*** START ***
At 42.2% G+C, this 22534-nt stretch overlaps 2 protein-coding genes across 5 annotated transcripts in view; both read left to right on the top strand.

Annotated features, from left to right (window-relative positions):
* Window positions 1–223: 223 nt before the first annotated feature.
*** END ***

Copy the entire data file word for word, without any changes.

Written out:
At 42.2% G+C, this 22534-nt stretch overlaps 2 protein-coding genes across 5 annotated transcripts in view; both read left to right on the top strand.

Annotated features, from left to right (window-relative positions):
* Window positions 1–223: 223 nt before the first annotated feature.